Dec 25, 2019

The Lord of the Rings: Good Beyond Hope

It's one of the iconic stories of my life, told over and over again until it becomes myth.

How, in fifth grade, I stumbled across a copy of The Hobbit in the folklore section of the Denkmann School library, and read for the first time: "In a hole in the ground there lived a hobbit."

I spent the next two days immersed in a new world, Middle Earth,with hobbits, elves, dwarves, goblins, magic swords, giant spiders, a dragon, a gollum,  and a beautiful, evocative map.

And no damsels-in-distress to gum up the works; Middle Earth was occupied entirely by men.

How, two years later, in seventh grade, the Scholastic Book Club offered The Two Towers, blatantly advertised as the "sequel" to The Hobbit.  I ordered it, waited patiently, and when it arrived, rushed home and began to read eagerly.  Aragorn, Boromir, Frodo..who were these people? This was not a sequel at all; it was the second book in a trilogy.  I had been swindled!

How I snuck a ride to the Readmore Book World downtown and bought the rest of the trilogy, and read...well, most of the Fellowship of the Ring.  The Shire scenes, with gay couples Frodo and Sam, Merry and Pippin wending through the Old Forest, fighting off Dark Riders and Barrow-Wights, meeting Tom Bombadil, reaching Rivendell, setting off with a fellowship of nine, including gay couple Legolas and Gimli.  Around the time they reach the Mines of Moria, it bogged down, and I started to skim.

The Two Towers was mostly unreadable, sheer boredom.  I skimmed through everything except for Merry and Pippin among the Ents.

The Return of the King, more of the same, with Frodo and Sam, especially Frodo, suffering for no reason, as if Tolkien delighted in torturing his heroes.  I skimmed through everything until the end, when they return to the Shire to discover that it has been broken up by the Industrial Revolution.

I couldn't bring myself to admit it for many years, but The Lord of the Rings is not a great novel, or even a good novel.  30% of it is torture porn (let's see what other horrible things can happen to Frodo!), and 60% is repetitive, ponderous, and dull.  Everyone has twelve names, everyone's sword has twelve names, and they're always stopping the action to sing.

And talk about anachronisms:  The Shire is 18th century England; one expects to hear the bothersome War of Independence being fought in the Colonies. But outside the Shire, it's the early-Medieval world of the Anglo-Saxon thanes.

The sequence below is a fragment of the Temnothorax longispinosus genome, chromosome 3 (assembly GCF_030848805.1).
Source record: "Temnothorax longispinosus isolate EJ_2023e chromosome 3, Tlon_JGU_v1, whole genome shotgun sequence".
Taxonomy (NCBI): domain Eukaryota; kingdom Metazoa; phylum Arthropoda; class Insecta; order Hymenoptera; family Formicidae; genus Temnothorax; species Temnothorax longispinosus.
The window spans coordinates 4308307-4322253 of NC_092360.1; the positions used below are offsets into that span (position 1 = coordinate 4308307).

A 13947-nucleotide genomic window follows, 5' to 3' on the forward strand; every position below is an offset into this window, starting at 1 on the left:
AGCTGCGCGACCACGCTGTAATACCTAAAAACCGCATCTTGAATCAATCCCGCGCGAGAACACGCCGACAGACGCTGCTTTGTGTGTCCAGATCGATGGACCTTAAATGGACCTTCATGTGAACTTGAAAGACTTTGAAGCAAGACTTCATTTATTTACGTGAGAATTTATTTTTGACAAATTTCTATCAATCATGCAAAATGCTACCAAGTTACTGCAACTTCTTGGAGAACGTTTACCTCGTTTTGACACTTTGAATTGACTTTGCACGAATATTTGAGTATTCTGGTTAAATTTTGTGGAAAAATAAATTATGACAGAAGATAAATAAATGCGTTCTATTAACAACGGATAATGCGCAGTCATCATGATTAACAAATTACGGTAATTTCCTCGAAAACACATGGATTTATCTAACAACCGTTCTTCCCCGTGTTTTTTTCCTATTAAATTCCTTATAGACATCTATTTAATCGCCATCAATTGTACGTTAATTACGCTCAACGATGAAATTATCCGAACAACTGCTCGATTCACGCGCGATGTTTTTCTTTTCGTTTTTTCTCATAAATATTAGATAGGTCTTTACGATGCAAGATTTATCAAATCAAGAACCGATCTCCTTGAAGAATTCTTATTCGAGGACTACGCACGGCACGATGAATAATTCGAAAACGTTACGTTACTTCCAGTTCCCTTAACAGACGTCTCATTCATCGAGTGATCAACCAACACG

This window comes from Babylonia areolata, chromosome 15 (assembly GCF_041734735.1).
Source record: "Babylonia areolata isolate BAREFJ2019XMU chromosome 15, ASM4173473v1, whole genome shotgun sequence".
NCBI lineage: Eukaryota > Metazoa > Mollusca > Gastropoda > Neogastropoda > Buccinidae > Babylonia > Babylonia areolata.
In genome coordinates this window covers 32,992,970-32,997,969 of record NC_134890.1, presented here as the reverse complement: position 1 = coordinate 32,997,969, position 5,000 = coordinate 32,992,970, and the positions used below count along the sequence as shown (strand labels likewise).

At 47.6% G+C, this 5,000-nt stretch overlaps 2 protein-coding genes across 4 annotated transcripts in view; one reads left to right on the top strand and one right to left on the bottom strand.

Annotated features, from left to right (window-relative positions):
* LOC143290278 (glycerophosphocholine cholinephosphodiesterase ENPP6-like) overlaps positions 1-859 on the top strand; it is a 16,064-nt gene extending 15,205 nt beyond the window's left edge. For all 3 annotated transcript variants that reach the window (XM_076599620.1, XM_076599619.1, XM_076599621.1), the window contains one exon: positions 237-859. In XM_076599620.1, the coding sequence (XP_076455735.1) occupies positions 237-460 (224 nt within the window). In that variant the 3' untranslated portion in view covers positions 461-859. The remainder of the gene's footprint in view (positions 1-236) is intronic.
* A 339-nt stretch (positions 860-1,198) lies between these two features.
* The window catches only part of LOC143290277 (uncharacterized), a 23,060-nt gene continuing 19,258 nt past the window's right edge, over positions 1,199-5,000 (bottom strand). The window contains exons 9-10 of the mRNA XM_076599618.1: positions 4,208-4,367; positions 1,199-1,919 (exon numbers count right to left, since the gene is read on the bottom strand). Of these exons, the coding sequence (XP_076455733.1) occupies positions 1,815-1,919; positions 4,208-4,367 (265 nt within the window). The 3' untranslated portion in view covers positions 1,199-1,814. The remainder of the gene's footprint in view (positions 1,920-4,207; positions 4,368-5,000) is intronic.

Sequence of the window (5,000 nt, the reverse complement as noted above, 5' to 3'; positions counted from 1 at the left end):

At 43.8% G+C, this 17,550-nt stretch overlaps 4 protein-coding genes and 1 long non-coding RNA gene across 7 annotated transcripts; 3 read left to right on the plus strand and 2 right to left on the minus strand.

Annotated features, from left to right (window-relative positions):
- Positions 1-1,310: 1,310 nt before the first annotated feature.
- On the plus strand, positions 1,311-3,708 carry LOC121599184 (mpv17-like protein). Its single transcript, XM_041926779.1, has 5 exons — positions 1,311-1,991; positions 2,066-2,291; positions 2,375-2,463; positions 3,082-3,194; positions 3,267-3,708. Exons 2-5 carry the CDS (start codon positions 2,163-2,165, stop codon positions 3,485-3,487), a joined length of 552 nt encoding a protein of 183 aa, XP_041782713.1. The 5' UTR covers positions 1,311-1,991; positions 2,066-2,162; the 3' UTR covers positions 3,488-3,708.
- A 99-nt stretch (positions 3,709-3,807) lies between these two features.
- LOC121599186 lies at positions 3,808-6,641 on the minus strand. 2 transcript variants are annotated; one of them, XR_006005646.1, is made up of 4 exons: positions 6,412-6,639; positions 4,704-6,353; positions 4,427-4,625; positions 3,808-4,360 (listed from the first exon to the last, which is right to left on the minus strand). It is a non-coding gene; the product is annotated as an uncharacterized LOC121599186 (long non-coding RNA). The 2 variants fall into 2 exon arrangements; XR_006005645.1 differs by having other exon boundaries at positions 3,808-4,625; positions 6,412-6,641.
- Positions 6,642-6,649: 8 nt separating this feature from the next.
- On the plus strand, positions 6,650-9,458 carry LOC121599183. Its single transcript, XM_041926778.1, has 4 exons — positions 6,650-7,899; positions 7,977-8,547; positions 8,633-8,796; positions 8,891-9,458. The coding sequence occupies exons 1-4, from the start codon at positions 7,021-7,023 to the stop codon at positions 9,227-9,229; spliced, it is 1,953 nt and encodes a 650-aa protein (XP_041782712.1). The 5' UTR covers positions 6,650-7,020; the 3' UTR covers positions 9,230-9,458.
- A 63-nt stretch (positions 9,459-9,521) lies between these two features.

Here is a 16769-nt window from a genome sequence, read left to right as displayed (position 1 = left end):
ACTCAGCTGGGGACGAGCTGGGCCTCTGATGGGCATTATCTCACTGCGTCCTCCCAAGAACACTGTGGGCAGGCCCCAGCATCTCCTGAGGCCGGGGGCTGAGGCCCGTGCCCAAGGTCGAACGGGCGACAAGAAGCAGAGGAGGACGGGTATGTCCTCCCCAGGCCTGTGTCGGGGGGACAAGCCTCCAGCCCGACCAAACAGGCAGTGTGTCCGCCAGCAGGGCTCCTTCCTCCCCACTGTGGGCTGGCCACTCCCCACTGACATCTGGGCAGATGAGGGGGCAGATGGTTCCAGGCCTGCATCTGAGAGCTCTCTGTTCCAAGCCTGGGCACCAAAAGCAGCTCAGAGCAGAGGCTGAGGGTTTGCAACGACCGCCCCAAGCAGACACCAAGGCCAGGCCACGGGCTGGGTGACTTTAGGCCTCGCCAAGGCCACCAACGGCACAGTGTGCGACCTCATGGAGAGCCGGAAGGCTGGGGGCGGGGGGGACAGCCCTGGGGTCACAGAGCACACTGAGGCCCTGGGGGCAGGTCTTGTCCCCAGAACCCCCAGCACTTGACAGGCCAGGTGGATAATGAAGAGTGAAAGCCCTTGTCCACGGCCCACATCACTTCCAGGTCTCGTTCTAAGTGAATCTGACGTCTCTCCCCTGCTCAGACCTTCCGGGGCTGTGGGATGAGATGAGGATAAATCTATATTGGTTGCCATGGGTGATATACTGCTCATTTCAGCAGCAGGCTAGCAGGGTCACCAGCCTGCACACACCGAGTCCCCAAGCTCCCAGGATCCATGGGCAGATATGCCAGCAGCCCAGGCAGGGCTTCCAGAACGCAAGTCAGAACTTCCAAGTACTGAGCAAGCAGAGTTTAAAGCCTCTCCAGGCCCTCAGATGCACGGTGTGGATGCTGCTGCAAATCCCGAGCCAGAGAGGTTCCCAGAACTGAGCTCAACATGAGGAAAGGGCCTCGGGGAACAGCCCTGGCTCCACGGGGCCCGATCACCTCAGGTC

Yet still I thought of it as the greatest book ever written.  I pressed it into the hands of my friends as if it were a religious tract.  I revered it as sacred writ.  I began working on my own fantasy world in imitation, with my own elves and dwarves, magic sword, and fabulous maps.

It seems like a paradox.

But the Lord of the Rings wasn't for reading.  It was for gazing at the covers.  The artist, Barbara Remington, had not read or even seen the book before drawing the covers, so she drew from magic and myth.

My favorite was The Two Towers, with its stylized sharp mountains, red sky, and dark flying riders.

It was about reading the cover blurbs, with quotes from Loren Eisley, W. H. Auden, and C.S. Lewis (none of whom I had heard of yet): "Here are beauties which pierce like swords or burn like cold iron; here is a book that will break your heart....good beyond hope."

That line is better than anything in the book itself.

It was about gazing at the maps, and marveling at all of the mysterious places. I particularly liked the edges, the places not mentioned in the books: Rhun, Far Harad, the Ice Bay of Forochel, and Carn Dum ("here was of old the witch-realm of Angmar").

It was about reading the appendixes, with the languages, the indexes, the genealogical charts, and the timelines, with the discussions of what happened to the characters after the War of the Rings ended.

And it was about discovering the fates of the gay couples:

Merry and Pippin lived together for the rest of their lives

Legolas and Gimli crossed to the Elf paradise together

Frodo crossed over alone, while Sam pursued a heteronormative life of marriage and children.  But at the end of his life, he, too crossed over.

Was there ever a book so filled with gay romances?

That's what, in the end, rendered The Lord of the Rings "good beyond hope."

See also: The Lord of the Rings

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